NEW YORK (
) -- Initial results are in from drilling in Ohio's Utica shale region, and the results show that the boom assumed for one of the U.S. shale hopefuls is still far from certain.
The state of Ohio tried to put a positive spin on what it's hoping will be a budding economic juggernaut for its drilling industry.
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, a pioneer in the Utica, has been talking up the shale play for years.
The actual results, though, were described by analysts in a less optimistic tone. There's still a lot of work left to do before Wall Street will be convinced that the Utica will pay off where it counts the most, in its production mix of natural gas liquids and oil.
The state of Ohio release was the first set of annual results from the Utica shale, nine wells in all, all of which are owned by Chesapeake Energy. Chesapeake has a joint venture with
in the Utica shale, announced at the beginning of 2012.
Chesapeake Energy is engaged in a significant shift from the dry gas basins to the liquids rich shale plays amid historic lows in natural gas pricing, making success in the shale plays critical.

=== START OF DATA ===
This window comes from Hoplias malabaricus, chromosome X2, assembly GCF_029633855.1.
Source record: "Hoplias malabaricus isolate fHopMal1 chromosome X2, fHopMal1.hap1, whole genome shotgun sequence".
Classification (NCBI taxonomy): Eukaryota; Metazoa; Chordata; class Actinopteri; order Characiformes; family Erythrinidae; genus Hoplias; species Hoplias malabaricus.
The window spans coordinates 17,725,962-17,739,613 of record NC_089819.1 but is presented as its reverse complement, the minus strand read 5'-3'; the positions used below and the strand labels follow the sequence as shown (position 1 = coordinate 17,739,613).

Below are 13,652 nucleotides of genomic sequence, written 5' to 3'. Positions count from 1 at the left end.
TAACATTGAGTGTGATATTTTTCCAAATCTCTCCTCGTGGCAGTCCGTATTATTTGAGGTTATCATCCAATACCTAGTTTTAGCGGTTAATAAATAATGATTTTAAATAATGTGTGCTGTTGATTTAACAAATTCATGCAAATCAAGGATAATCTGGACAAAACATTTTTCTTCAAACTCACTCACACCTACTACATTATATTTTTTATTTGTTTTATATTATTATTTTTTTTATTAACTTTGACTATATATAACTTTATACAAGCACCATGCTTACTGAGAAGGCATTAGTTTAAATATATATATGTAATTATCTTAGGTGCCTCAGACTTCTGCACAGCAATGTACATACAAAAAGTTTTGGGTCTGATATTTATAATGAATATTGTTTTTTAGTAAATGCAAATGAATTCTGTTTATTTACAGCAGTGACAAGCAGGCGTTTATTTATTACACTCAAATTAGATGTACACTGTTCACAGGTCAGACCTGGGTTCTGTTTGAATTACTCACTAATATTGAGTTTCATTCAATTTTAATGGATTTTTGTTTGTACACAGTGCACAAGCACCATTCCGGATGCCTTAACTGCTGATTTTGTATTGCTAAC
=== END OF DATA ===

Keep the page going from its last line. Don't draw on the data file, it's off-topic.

show wells that are not producing oil at a rate that would impress, and a mix of production that may be too tilted to natural gas.
Analysts consulted on the initial Utica results said the data was "underwhelming" when considered in a vacuum. However, given that it's still early days in the Utica and these are the first wells, the results are likely to be neutral as far as the market outlook on Chesapeake Energy.
"Maybe between overwhelming and underwhelming, or 'whelming,' would be the right way to put it," quipped one Chesapeake Energy stock analyst, Tim Rezvan at Sterne Agee. In the least, the Utica results were the most anticipated set of shale drilling results so far in 2012.
Chesapeake shares were up 0.6% on Monday, slightly trailing the energy sector rally, up close to 1%.
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, which has acreage close to Chesapeake's in the Utica, was up by 0.3%, also short of the energy sector return on Monday.